When WildStar comes out, it is going to have raiding. It’s going to have the sort of raiding and group content that is meant to be challenging. No facerolls intended here; you’d better bring your A-game on raid night, or you will be facedown in the dirt so often that people will think you’re doing a performance piece on the Kennedy family tree.
I am not a lover of raiding. This is not difficult to find evidence of on this site because I’ve talked about the issues with group-only endgame antics on more than one occasion. Heck, I wrote about how raiding turns you into a horrible person. So you would think I’d look at what we know about WildStar’s endgame and start facepalming, possibly whilst shaking my head and muttering obscenities.
But I’m not. I’m totally cool with what we’ve been told so far about the endgame because there’s much more than just the raiding aspect in the game, and I’m intrigued by how it’s working out.
Games also don’t need to stymie your progress to encourage you to keep playing. There’s a delicate balance, always, between making sure you can’t see all of the game in a single day and ensuring that you’re not bored, and part of that comes through slowing down progress. But slow it down enough and the game starts becoming an exercise in boring repetition. If you find fighting bosses over and over to optimize strategy fun, that’s great. If you don’t, however, the need to do so should not be the only thing keeping you in the game because otherwise you are going to leave at the first opportunity.
Perhaps most importantly, there are other ways to make an endgame. There are ways to make solo content interesting, to provide nifty new challenges to PvP and PvE players without trivializing what raiding players are doing for fun. (In fairness to Star Wars: The Old Republic, the game does a better job than many titles of giving me something to do without big group content.) If you remove the carrot of “all the stuff worth doing is locked behind a raid wall,” some people will still raid, but you can give that carrot to people who like doing other things just as easily.
These lessons are things that WildStar seems to have taken to heart. I say “seems” only because the game is still in testing, and it remains to be seen how all of the promises we’ve been given will play out in the long run. But we know what the design goals are. We know that the developers want us playing the game however we find fun, and we’ve been told that there will be an endgame there no matter what we think is fun.
Like PvP? There’s stuff in place for epic PvP of several varieties. Like to solo? There’s an ongoing story, there are path activities, and there will be new things to explore. Like to craft? I can only assume we’ll have some crafting carrots. Like raiding? Then you will be greeted by raids that are hard, and intense, and built for people who want to be there, not the people who have nothing else to do.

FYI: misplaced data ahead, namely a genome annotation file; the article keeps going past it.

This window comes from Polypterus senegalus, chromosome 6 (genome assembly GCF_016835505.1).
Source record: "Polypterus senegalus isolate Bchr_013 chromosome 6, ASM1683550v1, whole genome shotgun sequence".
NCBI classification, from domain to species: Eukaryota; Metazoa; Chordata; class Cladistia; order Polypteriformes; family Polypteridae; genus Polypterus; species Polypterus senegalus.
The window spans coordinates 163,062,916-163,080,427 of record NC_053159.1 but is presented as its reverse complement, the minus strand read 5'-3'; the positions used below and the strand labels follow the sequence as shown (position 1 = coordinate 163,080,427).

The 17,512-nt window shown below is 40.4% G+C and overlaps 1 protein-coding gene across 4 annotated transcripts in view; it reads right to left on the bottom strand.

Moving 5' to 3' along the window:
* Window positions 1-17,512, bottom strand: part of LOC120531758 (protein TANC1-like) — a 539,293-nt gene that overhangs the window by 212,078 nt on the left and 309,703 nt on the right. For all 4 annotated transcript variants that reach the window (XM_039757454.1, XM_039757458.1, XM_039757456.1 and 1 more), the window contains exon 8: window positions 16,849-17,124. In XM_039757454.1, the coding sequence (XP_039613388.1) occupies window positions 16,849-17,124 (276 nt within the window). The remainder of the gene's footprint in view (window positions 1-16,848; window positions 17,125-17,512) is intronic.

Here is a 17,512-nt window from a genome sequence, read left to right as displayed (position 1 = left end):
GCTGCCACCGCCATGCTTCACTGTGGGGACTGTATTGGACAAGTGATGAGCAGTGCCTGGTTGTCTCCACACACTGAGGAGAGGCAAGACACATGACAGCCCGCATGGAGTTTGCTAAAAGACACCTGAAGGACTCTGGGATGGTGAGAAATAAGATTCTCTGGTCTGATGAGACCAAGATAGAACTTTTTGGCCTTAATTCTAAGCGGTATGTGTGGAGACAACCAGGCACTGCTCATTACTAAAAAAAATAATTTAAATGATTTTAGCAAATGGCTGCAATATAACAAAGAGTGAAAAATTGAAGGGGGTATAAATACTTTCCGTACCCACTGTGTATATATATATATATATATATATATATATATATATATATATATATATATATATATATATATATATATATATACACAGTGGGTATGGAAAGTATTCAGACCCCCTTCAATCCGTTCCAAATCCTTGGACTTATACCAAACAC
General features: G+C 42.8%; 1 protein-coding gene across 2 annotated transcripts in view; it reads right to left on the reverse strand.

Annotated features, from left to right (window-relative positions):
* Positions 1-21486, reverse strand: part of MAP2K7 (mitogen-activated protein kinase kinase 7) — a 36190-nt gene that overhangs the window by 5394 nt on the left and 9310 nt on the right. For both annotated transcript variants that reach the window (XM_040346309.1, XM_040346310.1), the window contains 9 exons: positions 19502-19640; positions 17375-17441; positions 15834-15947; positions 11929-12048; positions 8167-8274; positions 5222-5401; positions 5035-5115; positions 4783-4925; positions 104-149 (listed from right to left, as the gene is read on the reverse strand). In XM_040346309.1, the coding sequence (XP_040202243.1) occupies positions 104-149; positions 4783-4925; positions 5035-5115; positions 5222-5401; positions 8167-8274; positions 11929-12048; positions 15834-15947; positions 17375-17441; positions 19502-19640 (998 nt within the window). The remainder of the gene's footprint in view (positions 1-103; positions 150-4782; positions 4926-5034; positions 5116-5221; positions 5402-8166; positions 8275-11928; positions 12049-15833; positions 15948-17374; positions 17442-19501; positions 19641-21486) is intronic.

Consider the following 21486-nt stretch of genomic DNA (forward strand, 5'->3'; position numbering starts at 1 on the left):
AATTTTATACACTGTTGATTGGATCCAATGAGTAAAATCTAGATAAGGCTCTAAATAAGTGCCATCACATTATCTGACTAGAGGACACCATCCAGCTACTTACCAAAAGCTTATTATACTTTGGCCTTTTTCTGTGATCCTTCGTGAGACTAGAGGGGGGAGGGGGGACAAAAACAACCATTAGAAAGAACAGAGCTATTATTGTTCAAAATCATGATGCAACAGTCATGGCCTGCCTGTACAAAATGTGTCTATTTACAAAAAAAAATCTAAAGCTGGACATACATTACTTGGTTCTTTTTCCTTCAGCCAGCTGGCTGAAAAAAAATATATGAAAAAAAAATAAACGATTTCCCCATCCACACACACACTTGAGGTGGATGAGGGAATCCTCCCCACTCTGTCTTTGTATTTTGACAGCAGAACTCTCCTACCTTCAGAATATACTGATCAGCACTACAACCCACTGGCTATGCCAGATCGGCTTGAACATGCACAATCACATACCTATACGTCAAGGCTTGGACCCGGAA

Here’s the core of the issue: It’s not that raiding is inherently an evil activity. In the piece I linked above I pointed out that this starts off as being something fun, and it’s the cycle of repeated content and personal obligation that really kills that joy. But for some people these things are still fun, and the content should exist for those people.
Over the past several years we’ve seen the idea introduced that everyone should get to raid, especially in World of Warcraft. It’s a well-meaning sentiment that also completely misses the point. By making the whole endgame raid content more approachable, you make everyone less happy.
People who genuinely enjoy raiding are less happy because content gets easier and easier. The challenge of it is part of what you enjoyed. You wanted having a boss on farm status to really be an accomplishment, something you worked hard to achieve; now it’s just a rote thing. You didn’t mind complicated processes to get into raids, requirements for certain players and classes, all of the parts that non-raiders found tedious. That was stuff you enjoyed.
Meanwhile, people who don’t naturally like raiding are less happy because you’re being told to like something. The inaccessibility and all that was just a part of the puzzle; at the end of the day, you just aren’t fond of that particular style of play. Except now you’re more and more expected to raid, and not doing so means you’re stuck in the cold with nothing more to do. This is the endgame, and it’s so easy, why aren’t you doing it?
Is this functional? At times. A lot of people wind up being not entirely unhappy. But it also isn’t a good idea because it’s based on several archaic notions all rolled into one.
First of all, not wanting to take part in big group endgame content does not mean you aren’t social or engaged with other players. I joked for a long while that I’ve been playing Star Wars: The Old Republic since launch and hadn’t clocked in a single Operation achievement. This didn’t mean I wasn’t social or invested with other players; anyone who has seen me roleplay knows how much I juggle varied character relationships and find time to quest with friends or otherwise hang out. Disliking the raiding formula does not mean I’m not invested in a community.
Now, if we can just avoid the trap of having all the gear worth having locked behind the raid wall, we’ll be golden.